Feminism Themes and Issues
Feminism is a term that is widely used to describe the various efforts that are directed at advocating for the rights of women to bring about the equality between men and women. In many aspects of the society, women have always been subordinated and considered to be the lesser beings when compared to men. Although feminism has achieved tremendous successes since its outburst in the1960s, the society still experiences, gender inequality in areas where some achievements have already been made. For instance, gender inequality is still evident in politics, the workplace, pay, higher education, and household labor, despite the efforts of women to infiltrate the previously held, men dominated fields. This essay explores feminism themes and issues as revealed in Rhys and Allison's novels.
Male chauvinism is a theme that is well developed in the novel Wide Sargasso Sea. Rhys has developed the character of Mr. Rochester to represent male chauvinism in a patriarchal society where women are supposed to remain subordinate to men in critical issues that are affecting the society. Christophine says that Antoinette ought to speak to her husband “calm and cool,” she is not supposed to get annoyed or cry before her husband (Rhys 89). For instance, Rochester has been portrayed to guide the conversations with his wife by determining when they should start, continue or end (Rhys 101). Allison says that she was not allowed to be beautiful, female, sex and sexual (32). Allison goes further to state that her grandfather, uncles, cousins used insulting words such as ugly old, ugly bitch and ugly thing to refer to the female companions in their family. The use of demeaning words while referring to women is meant to make them feel less significant and useful in presence of their male counterparts.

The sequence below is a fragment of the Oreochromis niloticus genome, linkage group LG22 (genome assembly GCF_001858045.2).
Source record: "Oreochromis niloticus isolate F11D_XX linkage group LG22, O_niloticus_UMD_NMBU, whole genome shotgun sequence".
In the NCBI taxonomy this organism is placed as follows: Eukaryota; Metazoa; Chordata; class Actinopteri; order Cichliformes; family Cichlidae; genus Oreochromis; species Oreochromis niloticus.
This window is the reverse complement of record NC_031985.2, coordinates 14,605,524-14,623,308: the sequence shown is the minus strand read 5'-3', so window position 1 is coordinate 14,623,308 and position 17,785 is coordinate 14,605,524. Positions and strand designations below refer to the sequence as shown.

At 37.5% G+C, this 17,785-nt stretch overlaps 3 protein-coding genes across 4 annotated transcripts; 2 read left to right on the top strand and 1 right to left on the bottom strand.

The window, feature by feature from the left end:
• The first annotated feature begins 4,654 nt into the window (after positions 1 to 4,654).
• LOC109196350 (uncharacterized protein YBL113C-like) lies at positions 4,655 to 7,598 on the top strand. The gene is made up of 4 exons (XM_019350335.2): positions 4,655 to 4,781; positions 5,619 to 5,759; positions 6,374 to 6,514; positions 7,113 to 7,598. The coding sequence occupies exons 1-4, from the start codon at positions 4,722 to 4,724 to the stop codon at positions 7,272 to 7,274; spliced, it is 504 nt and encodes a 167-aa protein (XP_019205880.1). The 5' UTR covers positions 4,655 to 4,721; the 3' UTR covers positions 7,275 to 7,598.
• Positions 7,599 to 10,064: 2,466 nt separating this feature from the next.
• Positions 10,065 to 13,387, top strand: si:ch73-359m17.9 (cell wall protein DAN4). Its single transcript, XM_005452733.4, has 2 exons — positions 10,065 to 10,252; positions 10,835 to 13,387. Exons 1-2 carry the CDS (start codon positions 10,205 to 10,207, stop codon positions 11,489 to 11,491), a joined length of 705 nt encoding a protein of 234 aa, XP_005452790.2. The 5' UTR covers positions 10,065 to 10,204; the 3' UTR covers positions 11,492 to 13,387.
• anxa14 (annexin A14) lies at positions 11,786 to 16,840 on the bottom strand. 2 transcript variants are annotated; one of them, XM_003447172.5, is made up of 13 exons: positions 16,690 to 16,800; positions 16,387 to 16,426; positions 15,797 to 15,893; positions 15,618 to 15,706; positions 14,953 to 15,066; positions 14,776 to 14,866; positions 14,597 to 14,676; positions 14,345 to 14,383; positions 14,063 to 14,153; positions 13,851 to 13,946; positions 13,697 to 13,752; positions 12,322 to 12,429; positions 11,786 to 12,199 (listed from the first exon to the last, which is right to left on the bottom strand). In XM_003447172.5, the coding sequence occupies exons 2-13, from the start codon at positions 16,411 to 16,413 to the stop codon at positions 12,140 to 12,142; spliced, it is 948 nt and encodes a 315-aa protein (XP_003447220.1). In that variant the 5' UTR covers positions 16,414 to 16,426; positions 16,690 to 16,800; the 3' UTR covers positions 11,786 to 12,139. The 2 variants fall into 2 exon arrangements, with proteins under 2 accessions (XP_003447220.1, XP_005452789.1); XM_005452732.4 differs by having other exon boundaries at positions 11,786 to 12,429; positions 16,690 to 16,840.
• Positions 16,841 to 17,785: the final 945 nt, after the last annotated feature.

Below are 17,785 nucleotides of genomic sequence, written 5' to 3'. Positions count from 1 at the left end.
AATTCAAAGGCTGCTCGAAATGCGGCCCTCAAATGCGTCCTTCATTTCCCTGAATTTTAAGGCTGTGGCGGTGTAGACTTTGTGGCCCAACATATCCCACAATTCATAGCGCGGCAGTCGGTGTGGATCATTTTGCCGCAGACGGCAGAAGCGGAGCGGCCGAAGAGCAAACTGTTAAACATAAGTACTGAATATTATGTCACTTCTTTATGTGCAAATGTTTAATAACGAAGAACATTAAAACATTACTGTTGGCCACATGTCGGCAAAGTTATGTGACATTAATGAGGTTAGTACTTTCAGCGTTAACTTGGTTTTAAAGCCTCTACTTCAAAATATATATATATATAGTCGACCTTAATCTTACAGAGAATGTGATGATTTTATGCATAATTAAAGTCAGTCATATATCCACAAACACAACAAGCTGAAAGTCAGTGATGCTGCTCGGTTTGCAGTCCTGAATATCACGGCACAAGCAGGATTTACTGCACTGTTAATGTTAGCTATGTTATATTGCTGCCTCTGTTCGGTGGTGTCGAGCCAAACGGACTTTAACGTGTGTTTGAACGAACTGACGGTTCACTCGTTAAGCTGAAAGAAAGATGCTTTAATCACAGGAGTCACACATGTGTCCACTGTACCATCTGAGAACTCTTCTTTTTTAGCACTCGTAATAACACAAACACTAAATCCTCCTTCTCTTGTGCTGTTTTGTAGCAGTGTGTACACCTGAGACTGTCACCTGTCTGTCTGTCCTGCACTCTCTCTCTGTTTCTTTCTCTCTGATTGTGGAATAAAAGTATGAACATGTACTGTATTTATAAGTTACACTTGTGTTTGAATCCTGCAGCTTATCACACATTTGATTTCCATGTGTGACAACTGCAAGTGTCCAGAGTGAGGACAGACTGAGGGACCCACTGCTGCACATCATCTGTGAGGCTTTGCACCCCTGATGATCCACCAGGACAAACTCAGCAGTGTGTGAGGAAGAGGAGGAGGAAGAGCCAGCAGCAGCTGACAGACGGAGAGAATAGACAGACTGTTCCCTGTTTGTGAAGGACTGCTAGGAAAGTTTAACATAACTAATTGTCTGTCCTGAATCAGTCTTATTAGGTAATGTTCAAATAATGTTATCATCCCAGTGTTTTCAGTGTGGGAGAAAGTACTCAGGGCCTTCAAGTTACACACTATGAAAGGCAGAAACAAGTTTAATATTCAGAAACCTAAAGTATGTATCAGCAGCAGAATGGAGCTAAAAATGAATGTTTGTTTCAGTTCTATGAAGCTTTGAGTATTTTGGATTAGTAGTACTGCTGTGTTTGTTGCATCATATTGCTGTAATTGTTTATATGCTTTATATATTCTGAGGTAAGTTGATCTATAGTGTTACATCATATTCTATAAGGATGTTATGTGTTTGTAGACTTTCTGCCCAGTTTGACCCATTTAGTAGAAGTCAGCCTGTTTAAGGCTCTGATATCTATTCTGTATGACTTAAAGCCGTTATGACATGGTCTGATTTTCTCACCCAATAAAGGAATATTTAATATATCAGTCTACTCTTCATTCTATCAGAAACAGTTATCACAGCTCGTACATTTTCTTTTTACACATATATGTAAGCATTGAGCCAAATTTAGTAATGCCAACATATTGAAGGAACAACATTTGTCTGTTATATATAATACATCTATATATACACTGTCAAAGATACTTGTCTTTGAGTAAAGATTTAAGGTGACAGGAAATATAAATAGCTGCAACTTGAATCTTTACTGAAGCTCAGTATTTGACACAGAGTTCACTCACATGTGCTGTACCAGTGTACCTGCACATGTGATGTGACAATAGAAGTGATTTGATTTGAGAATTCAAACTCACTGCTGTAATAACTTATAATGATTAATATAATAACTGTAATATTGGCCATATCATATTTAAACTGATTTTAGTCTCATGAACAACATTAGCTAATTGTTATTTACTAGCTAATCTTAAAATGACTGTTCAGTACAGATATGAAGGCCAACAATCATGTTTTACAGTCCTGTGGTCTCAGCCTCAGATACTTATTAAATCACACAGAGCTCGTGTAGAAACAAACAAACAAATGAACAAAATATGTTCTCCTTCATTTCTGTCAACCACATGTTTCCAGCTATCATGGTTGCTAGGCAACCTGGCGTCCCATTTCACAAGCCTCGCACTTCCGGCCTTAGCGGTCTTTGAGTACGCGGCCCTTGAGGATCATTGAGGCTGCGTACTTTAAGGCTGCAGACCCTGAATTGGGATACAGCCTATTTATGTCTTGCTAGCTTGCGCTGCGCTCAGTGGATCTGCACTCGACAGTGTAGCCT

The economic inequality between male and female members of the society is evident in both Rhys and Allison novels. For example, Rhys has revealed the high level of poverty in Antoinette’s life which is partly blamed on the culture that considers women as homemakers while men as breadwinners. Antoinette describes the life of her mother as someone who was rescued from poverty when she married Mr. Mason; since their economic situation improved, they were hated by their fellow Black people (Roper 26). Mr. Mason has been characterized as a rich person who owned estates, while women, such as Antoinette and her mother, are described as people who languished in poverty (Rhys 13). Similarly, Allison describes her poverty by saying that I made them ugly because they were subjected to harsh environment in an effort to find their daily bread; they had no time of beautifying themselves (32, 33).